Posted on: November 19, 2007

The new route on Madagascar's Tsaranoro Be. Of the eighteen pitches on the route, twele are graded 7a or higher. [Photo] Courtesty of Simon Carter

A difficult new route has been established on Madagascar's Tsaranoro Be, the largest face in what has been called "The Yosemite of Africa"—the Tsaranoro massif in Andringitra National Park in the south east of the island. A German/Austrian team comprised of Toni Lamprecht, Felix Frieder, Sandra Wielebnowski and Beno Wagner established the six hundred meter route, with a crux pitch of 8a, over nine days. All pitches were bolted on lead and red-pointed by all the team members before their one day ascent of the 18 pitch route in August.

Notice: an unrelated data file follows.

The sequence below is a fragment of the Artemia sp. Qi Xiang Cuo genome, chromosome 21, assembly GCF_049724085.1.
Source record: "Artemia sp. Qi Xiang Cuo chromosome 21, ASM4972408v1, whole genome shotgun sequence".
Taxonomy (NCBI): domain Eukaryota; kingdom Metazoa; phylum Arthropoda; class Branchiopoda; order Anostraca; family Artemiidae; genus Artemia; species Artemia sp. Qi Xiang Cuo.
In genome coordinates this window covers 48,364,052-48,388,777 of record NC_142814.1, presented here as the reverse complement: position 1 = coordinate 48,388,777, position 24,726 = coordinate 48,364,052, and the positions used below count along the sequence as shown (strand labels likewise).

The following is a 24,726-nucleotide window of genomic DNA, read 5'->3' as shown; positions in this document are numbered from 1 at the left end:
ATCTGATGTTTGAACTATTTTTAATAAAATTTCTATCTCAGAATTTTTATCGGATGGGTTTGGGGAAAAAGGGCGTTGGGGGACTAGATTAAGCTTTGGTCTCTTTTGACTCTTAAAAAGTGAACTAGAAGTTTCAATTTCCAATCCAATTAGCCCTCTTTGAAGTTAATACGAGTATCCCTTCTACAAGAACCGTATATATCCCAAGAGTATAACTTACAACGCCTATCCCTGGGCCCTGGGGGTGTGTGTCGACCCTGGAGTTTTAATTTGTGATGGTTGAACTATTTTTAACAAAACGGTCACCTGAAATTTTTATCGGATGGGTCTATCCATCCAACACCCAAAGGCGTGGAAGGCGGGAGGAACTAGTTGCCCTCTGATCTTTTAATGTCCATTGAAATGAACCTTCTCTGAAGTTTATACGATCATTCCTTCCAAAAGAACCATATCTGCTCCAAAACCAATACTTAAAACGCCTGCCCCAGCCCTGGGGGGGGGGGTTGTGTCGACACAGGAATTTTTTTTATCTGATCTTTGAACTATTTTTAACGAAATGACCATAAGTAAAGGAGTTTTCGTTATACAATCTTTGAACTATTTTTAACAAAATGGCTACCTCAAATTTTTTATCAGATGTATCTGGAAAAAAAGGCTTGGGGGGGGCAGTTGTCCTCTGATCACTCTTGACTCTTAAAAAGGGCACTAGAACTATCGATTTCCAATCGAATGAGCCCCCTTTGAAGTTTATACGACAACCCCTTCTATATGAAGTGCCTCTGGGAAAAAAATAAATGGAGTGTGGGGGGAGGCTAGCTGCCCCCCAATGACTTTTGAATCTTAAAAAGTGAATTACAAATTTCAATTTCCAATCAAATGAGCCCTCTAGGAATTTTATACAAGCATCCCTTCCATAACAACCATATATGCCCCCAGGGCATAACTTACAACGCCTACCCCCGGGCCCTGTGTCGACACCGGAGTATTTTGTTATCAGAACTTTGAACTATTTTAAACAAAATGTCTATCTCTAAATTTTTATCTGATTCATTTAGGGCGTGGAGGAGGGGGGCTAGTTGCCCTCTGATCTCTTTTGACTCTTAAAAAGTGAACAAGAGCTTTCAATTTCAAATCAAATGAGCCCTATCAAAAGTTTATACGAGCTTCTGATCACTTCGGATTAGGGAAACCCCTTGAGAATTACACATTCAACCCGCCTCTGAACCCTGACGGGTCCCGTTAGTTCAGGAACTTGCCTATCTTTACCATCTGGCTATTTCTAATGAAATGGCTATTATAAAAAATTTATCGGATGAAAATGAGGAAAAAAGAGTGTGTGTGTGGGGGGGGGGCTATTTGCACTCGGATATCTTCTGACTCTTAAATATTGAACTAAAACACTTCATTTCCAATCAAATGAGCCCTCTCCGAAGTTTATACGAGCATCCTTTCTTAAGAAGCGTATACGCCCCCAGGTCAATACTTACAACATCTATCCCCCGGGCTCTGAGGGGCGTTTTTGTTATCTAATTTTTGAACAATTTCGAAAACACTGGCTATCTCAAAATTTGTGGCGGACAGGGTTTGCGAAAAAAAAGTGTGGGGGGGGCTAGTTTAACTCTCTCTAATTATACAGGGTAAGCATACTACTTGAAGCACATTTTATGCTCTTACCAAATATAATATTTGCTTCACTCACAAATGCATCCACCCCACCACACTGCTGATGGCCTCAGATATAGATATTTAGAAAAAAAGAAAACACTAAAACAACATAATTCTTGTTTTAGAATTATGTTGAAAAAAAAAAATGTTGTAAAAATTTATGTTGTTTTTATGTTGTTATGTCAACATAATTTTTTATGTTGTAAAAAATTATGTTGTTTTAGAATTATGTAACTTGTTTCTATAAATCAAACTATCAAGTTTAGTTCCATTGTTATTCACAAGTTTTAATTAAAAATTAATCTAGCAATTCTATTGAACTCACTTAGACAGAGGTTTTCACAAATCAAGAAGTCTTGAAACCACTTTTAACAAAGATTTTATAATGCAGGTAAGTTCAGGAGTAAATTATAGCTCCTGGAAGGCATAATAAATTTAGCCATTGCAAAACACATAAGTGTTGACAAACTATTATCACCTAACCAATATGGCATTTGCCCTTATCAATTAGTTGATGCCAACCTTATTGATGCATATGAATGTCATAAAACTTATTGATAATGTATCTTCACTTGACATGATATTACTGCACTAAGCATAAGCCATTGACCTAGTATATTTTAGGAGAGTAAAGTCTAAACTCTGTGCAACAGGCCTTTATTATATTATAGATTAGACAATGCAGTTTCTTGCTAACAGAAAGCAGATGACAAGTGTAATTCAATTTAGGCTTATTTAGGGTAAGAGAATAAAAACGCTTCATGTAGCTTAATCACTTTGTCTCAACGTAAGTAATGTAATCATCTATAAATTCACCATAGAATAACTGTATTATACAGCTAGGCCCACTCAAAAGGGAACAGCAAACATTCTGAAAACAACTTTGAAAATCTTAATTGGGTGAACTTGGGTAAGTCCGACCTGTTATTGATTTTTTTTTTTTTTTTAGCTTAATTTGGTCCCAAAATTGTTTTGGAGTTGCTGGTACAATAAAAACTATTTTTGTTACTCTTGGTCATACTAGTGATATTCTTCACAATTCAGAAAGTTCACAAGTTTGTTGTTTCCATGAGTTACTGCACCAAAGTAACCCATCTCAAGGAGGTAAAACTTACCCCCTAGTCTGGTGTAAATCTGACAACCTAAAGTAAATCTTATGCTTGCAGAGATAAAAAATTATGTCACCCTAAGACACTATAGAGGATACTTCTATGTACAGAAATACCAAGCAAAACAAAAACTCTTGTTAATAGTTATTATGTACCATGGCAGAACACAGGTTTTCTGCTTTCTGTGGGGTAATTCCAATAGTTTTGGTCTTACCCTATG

The lower 400 meters of the route is characterized by multiple sustained pitches in the French 7th grade. The crux thirteenth pitch tackles a slightly overhanging headwall for 30m on small edges. It starts with a boulder-problem, packs some athletic moves in the middle part leading to a fingery finish. The final 200m of the route provides varied climbing, up an exposed pillar, on beautiful rock all the way to the top of the pillar. From there an optional 100m of easy climbing would lead to the summit of the massif. One hundred sixty bolts were placed on the route.


The incredibly compact granite in the Tsaranoro massif requires delicate, technical climbing on tiny and often friable flakes. Despite the difficult grades, most routes in the region have few bolts, sometimes as few as two per pitch.

Sources: Simon Carter, www.planetmountain.com

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